I know, I know, I haven't been prolific this month, but I have been working tirelessly (as we do) on bringing our humble netzine on a few steps, but tonight amid much joy and celebration, I take to the keys once more as we bring you news, nay, confirmation of what you already knew by visiting TheWatchPress.
Yes friends, it's official. The wraps have officially been swept off the latest incarnation of Linde Werdelin's sensational Spido collection, in the guise of the awesome 3-Dimensional SpidoSpeed Chronograph which, and although we don't like to make much fuss about ourselves here in TheWatchPress Towers, we guessed right first when we initially reviewed the two jigsaw puzzle-like 'snipshot' teasers of the watch which had been sent out by Linde Werdelin last month.
The intriguingly titled Series 'A' SpidoSpeed Chronograph is an exercise in the art of tasteful and modern skeletonisation with virtually every element of the watch, from the 32-piece microbille (or sandblasted) steel case through to the ten-layer (!) dial reduced back to the bare minimum of material while yet retaining the aura of 'presence', of being a substantial thing indeed. I mean, it doesn't have the fragile, delicate characteristics of many skeletonised pieces - it's anything but delicate or fragile, in fact not even close!
Cues obviously abound from it's forerunner the SpidoLite such as the 'vented' bezel and it's amazing ability for the watch to act as a carriage for the Linde Werdelin Reef and Rock activity instruments which can quickly be attached to the body of the watch, extending the functionality beyond the realms of what seems possible. Groundbreaking.
But being a chronograph, the company's main men Morten Linde and Jorn Werdelin looked back to the roots of such a complication, for it's natural application was after all to measure elapsed time, and nowhere was such a function more suited than to the men and women whose holy grail it was to knock a few tenths of seconds off the existing lap record as they flung their tuned machines on the limits of adhesion around a racing circuit.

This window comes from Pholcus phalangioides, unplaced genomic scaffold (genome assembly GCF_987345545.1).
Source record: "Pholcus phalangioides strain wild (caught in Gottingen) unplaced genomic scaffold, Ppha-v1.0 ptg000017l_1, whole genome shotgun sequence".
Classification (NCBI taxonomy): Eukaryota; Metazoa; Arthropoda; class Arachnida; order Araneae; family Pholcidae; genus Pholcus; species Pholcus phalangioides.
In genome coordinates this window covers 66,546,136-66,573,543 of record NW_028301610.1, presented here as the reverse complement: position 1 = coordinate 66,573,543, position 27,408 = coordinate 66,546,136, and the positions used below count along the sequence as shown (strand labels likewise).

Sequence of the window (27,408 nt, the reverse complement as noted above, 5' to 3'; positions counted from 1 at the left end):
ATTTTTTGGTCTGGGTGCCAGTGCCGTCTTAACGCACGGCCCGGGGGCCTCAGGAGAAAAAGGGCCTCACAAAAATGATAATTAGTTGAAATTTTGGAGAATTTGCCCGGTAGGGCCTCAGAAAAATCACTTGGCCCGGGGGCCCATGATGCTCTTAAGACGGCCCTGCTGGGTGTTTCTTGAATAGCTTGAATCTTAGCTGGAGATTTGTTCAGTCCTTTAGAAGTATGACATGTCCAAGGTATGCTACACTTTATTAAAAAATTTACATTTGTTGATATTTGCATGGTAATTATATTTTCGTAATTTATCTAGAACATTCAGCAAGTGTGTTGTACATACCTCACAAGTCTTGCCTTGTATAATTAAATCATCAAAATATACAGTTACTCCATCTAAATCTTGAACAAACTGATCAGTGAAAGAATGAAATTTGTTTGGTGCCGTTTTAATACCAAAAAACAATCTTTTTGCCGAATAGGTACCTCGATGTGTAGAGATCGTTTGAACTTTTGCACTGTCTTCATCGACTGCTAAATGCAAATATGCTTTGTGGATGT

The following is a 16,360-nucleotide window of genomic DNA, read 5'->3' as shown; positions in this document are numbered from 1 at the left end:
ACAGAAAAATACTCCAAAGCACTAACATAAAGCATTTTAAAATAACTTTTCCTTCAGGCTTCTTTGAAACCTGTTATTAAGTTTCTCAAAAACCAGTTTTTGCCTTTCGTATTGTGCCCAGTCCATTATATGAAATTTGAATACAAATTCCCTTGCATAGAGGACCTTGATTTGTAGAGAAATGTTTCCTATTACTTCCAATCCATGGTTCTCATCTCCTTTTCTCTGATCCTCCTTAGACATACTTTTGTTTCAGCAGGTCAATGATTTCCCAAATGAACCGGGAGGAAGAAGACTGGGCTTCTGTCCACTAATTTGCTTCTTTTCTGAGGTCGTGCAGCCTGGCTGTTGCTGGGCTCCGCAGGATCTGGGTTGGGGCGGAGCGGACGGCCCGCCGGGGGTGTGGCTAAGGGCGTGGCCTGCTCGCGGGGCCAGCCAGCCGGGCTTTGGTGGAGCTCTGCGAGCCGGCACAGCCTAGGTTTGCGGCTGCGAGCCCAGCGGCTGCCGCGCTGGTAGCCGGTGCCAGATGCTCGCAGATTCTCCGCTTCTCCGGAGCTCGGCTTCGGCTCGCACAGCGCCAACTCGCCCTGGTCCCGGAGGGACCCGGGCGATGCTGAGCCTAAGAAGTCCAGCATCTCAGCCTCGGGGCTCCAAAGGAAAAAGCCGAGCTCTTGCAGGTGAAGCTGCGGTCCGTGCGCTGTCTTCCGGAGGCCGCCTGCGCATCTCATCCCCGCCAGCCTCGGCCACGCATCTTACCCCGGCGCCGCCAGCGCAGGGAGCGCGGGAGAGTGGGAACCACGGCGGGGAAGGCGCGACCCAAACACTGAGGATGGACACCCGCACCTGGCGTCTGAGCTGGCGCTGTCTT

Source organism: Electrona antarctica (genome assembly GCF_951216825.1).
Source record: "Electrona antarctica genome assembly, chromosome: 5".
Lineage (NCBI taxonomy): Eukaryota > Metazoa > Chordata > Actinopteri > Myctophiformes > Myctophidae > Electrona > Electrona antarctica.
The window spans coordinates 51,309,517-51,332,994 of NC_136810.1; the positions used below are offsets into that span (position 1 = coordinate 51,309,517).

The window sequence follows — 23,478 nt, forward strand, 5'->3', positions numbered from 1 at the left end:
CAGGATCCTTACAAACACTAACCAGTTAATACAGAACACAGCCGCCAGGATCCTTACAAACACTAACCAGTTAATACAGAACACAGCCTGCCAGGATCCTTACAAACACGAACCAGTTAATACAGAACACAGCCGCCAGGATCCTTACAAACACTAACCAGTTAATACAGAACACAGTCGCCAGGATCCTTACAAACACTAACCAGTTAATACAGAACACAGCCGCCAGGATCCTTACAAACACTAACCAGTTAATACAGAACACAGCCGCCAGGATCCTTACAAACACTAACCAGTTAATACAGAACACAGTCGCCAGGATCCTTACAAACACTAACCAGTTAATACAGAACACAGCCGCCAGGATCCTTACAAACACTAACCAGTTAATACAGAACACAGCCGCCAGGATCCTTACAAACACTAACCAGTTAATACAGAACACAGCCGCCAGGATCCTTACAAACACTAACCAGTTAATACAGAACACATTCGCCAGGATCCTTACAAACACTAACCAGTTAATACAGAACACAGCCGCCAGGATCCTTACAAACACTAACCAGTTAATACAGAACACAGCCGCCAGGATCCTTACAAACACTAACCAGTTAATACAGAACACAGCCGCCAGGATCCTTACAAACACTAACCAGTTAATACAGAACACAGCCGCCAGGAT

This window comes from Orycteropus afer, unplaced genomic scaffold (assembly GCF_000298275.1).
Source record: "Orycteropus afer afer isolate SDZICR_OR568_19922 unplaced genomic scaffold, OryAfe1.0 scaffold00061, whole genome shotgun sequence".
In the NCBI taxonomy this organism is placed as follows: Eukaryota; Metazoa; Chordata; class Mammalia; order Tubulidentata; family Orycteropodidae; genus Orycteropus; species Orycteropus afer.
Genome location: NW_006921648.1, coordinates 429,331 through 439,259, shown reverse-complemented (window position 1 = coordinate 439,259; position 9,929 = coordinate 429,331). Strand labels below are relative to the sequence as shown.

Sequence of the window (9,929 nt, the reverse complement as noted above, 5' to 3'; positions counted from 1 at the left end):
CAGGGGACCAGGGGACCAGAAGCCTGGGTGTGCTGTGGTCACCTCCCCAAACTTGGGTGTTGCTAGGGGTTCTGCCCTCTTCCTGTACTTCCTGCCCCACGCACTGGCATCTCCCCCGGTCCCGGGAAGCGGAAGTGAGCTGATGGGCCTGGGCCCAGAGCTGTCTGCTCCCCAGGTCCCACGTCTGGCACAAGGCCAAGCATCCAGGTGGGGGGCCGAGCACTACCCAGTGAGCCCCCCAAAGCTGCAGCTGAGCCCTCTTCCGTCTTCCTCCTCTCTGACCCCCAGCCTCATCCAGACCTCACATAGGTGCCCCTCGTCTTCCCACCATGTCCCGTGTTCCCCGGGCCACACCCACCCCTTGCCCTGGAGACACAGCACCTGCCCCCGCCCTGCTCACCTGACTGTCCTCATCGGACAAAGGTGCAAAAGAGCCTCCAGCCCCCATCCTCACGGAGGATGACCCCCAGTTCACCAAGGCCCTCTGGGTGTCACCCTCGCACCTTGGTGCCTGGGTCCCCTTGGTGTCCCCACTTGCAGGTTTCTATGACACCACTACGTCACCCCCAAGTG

So the new Linde Werdelin SpidoSpeed Chronograph possesses many motor racing inspired features such as the black galvanic base dial with perlage (an effect much loved in racing wherever there was a spare inch of exposed stainless steel to be found) which underlies the opalin upper dial, containing the three subdials, which are themselves reminiscent of drilled ventillated brake discs, atop the outer minutes ring (opalin being the finish used for many years in dashboard dials). To cap off the racing theme, the strap features little round perforations à la the ubiquitous driver's glove.
I digress. First impressions of the SpidoLite Chronograph are of a typically Linde Werdelin twist on ultra-modern watch design. Hailed by it's creators as 3-Dimensional experience, it must truly effuse just such a sensation for as to consider the multi-layered construction, with the cutaway chassis which accomodate the chrono pushers and into which drops the central case element housing the Concepto 2251 automatic movement, all sitting 15mm high on the wrist.
Turned over, and through the sapphire crystal caseback, the signed Spider Web skeletonised oscillating weight delivers drive to the movement with every pivotal swing.
The use of the term Series 'A' leaves us to imagine that the Linde Werdelin SpidoSpeed Chronograph will be the first of goodness knows how many subsequent editions, but with this one being released in a production of only 100 pieces and the famous LW marketing machine ratcheting up it's gears, demand will surely far outstrip availability.
There's so much to look at, and I've just seen the freshly-released first images. I know that in the days to come, new aspects of this amazing machine will reveal themselves and I'll find myself scurrying back to my keyboard to edit or update something I've written here. Mind you, it wouldn't be before time that I did....